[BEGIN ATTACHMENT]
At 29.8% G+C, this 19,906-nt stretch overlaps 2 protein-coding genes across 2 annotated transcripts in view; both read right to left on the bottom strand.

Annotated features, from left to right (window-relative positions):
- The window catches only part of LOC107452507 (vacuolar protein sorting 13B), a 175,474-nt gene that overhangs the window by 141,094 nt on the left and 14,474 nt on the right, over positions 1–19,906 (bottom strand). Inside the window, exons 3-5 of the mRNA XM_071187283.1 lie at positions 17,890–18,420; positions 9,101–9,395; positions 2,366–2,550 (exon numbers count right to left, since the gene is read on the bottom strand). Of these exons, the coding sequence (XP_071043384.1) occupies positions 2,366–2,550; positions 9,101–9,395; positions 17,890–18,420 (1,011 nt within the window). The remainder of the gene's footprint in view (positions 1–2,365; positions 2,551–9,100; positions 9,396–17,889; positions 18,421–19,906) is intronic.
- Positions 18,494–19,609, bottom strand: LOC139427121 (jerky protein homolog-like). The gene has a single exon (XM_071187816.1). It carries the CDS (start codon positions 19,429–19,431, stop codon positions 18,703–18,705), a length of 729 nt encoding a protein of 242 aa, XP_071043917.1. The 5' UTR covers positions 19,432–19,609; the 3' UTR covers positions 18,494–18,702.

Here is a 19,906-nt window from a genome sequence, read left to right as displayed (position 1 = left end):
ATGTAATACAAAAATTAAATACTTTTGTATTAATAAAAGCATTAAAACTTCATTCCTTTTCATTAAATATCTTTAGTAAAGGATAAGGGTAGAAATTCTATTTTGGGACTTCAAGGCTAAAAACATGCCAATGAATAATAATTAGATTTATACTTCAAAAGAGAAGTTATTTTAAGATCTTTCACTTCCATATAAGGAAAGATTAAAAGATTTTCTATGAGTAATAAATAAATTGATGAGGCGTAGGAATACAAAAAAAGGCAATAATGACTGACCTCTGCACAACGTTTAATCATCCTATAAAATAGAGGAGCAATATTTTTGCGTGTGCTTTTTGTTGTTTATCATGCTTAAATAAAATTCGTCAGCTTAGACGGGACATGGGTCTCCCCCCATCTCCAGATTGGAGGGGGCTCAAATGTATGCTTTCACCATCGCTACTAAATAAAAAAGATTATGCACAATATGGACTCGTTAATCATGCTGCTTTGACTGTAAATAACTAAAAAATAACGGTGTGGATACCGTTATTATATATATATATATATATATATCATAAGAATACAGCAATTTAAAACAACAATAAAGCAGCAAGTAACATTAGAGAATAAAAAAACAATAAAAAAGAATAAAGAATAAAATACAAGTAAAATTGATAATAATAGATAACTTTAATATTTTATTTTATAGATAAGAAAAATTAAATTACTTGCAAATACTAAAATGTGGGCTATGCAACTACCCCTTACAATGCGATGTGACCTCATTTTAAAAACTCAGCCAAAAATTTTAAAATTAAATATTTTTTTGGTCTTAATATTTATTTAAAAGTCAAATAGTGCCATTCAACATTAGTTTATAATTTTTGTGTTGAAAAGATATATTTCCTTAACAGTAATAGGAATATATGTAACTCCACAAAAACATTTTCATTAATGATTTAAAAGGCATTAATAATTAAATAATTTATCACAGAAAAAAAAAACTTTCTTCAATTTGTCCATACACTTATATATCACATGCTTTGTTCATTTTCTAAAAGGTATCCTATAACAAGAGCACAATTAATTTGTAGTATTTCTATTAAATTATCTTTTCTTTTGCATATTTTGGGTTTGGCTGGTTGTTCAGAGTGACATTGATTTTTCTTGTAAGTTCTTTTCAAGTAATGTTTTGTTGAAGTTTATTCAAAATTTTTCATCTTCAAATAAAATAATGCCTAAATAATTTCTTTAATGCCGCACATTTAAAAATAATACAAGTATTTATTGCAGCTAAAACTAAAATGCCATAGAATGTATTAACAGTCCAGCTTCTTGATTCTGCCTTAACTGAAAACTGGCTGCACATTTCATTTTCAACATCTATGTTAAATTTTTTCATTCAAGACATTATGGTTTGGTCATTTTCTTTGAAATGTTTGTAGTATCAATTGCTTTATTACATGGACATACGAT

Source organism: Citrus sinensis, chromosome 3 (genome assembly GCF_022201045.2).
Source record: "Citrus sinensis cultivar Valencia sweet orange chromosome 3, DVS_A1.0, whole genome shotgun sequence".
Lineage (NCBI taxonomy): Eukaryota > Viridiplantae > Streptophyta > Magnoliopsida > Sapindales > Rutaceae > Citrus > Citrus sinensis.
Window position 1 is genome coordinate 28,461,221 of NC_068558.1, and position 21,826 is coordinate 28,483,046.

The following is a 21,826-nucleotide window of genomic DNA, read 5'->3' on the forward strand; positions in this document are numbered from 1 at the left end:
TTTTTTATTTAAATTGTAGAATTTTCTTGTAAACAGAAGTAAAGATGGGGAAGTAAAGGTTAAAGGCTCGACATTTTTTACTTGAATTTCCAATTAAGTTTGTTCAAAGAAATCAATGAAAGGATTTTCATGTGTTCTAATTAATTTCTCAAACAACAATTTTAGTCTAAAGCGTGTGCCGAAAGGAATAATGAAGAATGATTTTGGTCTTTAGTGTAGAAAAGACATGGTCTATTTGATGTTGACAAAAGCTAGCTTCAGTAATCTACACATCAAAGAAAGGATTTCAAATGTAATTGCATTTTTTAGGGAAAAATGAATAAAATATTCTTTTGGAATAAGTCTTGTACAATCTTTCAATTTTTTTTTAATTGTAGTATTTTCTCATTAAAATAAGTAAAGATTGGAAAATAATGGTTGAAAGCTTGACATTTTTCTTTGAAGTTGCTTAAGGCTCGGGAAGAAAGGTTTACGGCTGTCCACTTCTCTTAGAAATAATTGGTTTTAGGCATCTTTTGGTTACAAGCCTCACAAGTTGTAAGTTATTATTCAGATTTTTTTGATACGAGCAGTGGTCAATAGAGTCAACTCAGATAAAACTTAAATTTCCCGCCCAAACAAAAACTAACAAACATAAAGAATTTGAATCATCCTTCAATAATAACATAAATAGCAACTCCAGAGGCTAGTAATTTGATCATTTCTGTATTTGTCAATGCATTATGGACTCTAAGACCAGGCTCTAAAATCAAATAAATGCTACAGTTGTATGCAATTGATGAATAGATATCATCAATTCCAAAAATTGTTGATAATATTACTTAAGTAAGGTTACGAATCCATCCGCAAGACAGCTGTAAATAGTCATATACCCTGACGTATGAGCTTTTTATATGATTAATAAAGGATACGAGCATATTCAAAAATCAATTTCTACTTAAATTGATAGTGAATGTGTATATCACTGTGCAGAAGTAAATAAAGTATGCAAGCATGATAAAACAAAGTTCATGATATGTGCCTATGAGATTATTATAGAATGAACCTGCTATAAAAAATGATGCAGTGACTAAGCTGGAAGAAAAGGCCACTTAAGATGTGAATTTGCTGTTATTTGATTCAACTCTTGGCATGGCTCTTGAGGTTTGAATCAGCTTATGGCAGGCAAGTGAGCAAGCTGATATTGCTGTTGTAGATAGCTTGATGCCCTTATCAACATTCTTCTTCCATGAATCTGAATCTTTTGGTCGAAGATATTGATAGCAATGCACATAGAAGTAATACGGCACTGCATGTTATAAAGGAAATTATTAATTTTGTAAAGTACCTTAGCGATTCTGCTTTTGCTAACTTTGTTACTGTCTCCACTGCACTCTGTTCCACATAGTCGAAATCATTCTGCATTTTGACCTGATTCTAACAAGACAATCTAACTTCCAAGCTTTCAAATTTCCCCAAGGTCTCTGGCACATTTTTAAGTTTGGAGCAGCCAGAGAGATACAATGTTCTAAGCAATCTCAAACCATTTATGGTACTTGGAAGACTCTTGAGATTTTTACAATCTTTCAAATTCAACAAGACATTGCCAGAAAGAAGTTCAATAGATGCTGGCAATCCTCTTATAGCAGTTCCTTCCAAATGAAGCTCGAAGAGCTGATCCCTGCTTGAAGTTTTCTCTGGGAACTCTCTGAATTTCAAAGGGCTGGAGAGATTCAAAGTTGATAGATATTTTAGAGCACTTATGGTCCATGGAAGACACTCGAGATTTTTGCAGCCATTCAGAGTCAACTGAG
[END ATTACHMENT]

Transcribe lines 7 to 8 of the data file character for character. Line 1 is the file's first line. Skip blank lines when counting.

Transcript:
Source organism: Citrus sinensis, chromosome 3 (genome assembly GCF_022201045.2).
Source record: "Citrus sinensis cultivar Valencia sweet orange chromosome 3, DVS_A1.0, whole genome shotgun sequence".